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14 Ways to Make Your Trash Someone Else’s Treasure

I’d love to be able to tell you that I’m on day 30 of my 100 Day Declutter and that it was all going swimmingly.

Truth is by Day 7 I’d already given up. While it was a nice idea – and I’d prepared a huge list of things to declutter in advance – the reality of doing a little every day just didn’t work for me.

I’m always one to look for silver linings. I didn’t achieve what I set out to do, but in the process I did put together a list of great ways to turn your trash into someone else’s treasure.

  1. Work Clothes: Dress for Success help women get back into the workforce so they can be financially independent. They accept good quality business clothing, shoes, handbags and jewellery that would be suitable for someone to wear to a job interview. They have branches in Northland, Auckland, Hamilton, Rotorua, New Plymouth, Wellington and Christchurch and lots of convenient drop off points.

    The Clothing Collective in Birkenhead sends 50% of their profits to the Mental Health Foundation.

    The Clothing Collective in Birkenhead sends 50% of their profits to the Mental Health Foundation.

  2. All Types of Clothing: The Clothing Collective is a second hand clothes store with a social conscience. They have a “no waste’ policy which means they recycle and upcycle everything they get, and 50% of their profits go straight to the Mental Health Foundation. They are Auckland based, but will accept parcels sent from anywhere in New Zealand.
  3. Kids Winter Clothes and Shoes: Jumpers, Jackets & Shoes is an initiative that gets families from high decile schools to donate good quality winter clothing to kids in lower decile schools. The clothes are sent directly to the school for distribution to kids who need them the most. They don’t yet have a website, but if you are interested in getting your school to either donate or receive clothing, get in touch with them at  jumpersjacketsshoes@gmail.com.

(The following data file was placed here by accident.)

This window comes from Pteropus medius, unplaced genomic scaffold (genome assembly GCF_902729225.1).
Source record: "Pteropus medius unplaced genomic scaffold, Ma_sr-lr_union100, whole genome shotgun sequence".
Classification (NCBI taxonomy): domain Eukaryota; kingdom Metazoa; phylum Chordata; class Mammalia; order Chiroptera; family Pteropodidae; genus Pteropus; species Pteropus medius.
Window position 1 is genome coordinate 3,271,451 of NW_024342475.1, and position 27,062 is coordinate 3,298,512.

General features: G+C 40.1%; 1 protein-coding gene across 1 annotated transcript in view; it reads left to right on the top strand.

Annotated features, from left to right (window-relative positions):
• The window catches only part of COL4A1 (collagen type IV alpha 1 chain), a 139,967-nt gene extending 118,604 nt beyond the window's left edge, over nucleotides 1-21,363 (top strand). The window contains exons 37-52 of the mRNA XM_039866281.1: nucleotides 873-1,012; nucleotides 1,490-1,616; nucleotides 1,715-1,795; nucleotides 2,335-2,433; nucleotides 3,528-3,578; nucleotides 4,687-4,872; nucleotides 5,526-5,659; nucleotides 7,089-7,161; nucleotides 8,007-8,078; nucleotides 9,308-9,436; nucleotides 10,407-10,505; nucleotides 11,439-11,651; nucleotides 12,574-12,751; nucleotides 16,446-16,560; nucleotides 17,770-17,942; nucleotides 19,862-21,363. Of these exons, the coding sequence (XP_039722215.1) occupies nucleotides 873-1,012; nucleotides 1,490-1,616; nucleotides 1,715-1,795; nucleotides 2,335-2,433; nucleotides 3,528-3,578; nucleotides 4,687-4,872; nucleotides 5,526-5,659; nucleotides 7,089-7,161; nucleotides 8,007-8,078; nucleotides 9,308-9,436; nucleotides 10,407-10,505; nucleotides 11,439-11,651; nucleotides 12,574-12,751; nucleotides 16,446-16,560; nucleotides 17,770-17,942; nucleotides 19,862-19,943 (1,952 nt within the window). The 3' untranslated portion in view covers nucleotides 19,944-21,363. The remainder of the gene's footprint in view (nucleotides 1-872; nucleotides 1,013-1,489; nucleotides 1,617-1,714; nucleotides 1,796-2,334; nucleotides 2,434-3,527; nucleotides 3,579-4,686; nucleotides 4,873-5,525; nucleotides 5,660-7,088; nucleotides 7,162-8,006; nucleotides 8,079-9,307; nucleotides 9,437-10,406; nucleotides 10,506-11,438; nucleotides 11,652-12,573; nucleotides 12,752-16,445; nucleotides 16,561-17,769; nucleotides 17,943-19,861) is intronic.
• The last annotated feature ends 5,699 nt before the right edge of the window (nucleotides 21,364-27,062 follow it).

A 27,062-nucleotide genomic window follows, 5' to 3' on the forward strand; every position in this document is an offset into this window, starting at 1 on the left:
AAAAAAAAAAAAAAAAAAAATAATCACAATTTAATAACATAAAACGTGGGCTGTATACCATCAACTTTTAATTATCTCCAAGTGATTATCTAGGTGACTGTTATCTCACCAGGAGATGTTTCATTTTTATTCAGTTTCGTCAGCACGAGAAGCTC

4. Wedding Dresses: Angel Gowns take donated wedding and bridesmaid dresses and turn them into burial gowns for stillborn and premature babies. While they aren’t taking any more donations at the moment, I’m hanging on to my gown until they are ready for more.
  5. Evening Wear and Bridesmaids Dresses: The Cinderella Project is an initiative that helps highschool girls who can’t afford to go to their school ball. Girls are given donated gowns, shoes, accessories, hair and makeup. They have branches in Auckland and now Wellington.
  1. Toiletries and Beauty Products: if you have a drawer full of unwanted and unopened toiletries that you’ve been given as gifts or samples, or a collection of hotel toiletries that have found their way home but never been used, you can donate these to the Life Centre Trust. They’ll package these up into packs for people in hospital or who have just been released from prison. Drop off is in Mt Eden, Auckland.
  2. Furniture and Homeware: If you have any large pieces of furniture that are clean and in good condition then there are a few different places you can donate these to. The Auckland City Mission is one of the few that gives items to families in need with only excess items going into their store for sale. There are plenty of other organisations that have stores that sell goods to raise money for the work they do including Habitat for Humanity, The Hospice, Red Cross and The Salvation Army. St Vincent de Paul also offer a great service to families in need – read the comments below to find out more or find one of their stores near you.